New research reported in the journal Pediatrics, based on a study in the United States, suggests there is a lack of understanding among parents about how to care for children after they have been discharged from hospital. Common problems include how and when to administer medicines at home and what follow-up appointments are needed.
Worryingly, one of the most frequent issues was that parents often gave children too much medication, with over a third of those studied having been given a dose at least 20% higher than prescribed because their parents did not know the correct dose or frequency. Liquid medicines were particularly prone to overdoses.
Nearly two-thirds of parents also failed to appreciate the importance of follow-up appointments.
Guidance on measuring and administering medicines might seem straightforward, but this study suggests clinicians cannot take for granted what parents might understand, particularly where there are socio-economic or language and communication barriers. Fixing follow-up appointments at an early stage, ideally before discharge, is also a key suggestion to improve attendance.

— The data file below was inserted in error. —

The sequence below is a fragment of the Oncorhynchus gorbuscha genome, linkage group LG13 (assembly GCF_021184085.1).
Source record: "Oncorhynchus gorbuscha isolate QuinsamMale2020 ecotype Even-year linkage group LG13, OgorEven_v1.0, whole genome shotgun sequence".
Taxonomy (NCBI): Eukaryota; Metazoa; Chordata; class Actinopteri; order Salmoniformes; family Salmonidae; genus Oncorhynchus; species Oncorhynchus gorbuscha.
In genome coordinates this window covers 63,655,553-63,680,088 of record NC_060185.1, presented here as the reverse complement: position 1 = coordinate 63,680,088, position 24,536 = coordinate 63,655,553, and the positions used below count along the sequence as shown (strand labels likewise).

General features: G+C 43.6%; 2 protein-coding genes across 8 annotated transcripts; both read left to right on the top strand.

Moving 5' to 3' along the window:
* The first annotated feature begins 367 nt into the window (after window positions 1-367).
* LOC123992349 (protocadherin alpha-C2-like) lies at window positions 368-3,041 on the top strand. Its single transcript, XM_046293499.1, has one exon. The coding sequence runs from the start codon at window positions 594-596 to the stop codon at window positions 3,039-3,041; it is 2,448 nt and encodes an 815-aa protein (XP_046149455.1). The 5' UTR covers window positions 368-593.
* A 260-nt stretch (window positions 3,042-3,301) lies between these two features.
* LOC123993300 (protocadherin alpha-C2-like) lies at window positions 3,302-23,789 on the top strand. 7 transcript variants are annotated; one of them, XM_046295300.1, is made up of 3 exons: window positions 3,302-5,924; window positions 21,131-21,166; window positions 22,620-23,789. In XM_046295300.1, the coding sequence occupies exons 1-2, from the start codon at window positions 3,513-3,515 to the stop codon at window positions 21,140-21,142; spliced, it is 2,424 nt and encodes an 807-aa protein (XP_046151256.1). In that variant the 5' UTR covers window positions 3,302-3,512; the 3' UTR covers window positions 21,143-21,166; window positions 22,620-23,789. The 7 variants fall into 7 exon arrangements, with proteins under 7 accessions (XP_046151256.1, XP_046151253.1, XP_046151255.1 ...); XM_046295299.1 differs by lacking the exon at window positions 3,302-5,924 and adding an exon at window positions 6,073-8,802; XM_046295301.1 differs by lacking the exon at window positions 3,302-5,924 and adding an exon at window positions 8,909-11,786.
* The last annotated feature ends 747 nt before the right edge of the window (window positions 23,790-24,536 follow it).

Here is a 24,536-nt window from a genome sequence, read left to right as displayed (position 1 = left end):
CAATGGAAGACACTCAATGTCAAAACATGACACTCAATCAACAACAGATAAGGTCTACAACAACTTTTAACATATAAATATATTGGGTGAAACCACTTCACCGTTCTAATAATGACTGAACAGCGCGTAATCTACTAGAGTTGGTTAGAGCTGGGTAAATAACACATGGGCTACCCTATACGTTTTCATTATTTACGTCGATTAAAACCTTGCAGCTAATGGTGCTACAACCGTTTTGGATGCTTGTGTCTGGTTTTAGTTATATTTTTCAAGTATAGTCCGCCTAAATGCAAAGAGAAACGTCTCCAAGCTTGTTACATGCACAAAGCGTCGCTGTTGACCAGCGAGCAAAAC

While there are demographic factors and differences between the healthcare systems in the US and the UK, this study highlights the importance of parents being fully conversant with what treatment is being recommended for their children and how to provide this. All clinicians need to be satisfied that parents understand the treatment they are advised to give their child after discharge; how to deliver that care; and importantly, what signs and symptoms to look out for to prompt them to re-attend should further clinical input be needed. Incorrect dosing of medicines and failing to attend follow up appointments risk complications not being identified promptly, or deterioration not being acted on. The result can be devastating for the child and is an unnecessary drain on health resources.